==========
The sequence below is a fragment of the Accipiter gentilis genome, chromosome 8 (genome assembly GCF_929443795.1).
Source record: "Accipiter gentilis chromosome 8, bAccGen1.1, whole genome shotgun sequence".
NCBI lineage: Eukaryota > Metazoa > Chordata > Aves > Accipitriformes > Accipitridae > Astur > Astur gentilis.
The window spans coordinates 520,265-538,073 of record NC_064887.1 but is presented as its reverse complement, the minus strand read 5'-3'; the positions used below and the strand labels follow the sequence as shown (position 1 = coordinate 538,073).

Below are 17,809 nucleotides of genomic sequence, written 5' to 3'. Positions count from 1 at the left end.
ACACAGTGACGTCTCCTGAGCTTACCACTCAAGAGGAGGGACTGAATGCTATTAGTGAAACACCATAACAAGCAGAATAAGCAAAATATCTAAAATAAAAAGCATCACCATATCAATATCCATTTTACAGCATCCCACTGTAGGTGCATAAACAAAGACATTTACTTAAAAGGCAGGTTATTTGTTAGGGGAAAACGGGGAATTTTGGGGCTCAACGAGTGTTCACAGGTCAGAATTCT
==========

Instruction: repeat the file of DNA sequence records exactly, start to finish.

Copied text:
The sequence below is a fragment of the Accipiter gentilis genome, chromosome 8 (genome assembly GCF_929443795.1).
Source record: "Accipiter gentilis chromosome 8, bAccGen1.1, whole genome shotgun sequence".
NCBI lineage: Eukaryota > Metazoa > Chordata > Aves > Accipitriformes > Accipitridae > Astur > Astur gentilis.
The window spans coordinates 520,265-538,073 of record NC_064887.1 but is presented as its reverse complement, the minus strand read 5'-3'; the positions used below and the strand labels follow the sequence as shown (position 1 = coordinate 538,073).

Below are 17,809 nucleotides of genomic sequence, written 5' to 3'. Positions count from 1 at the left end.
ACACAGTGACGTCTCCTGAGCTTACCACTCAAGAGGAGGGACTGAATGCTATTAGTGAAACACCATAACAAGCAGAATAAGCAAAATATCTAAAATAAAAAGCATCACCATATCAATATCCATTTTACAGCATCCCACTGTAGGTGCATAAACAAAGACATTTACTTAAAAGGCAGGTTATTTGTTAGGGGAAAACGGGGAATTTTGGGGCTCAACGAGTGTTCACAGGTCAGAATTCT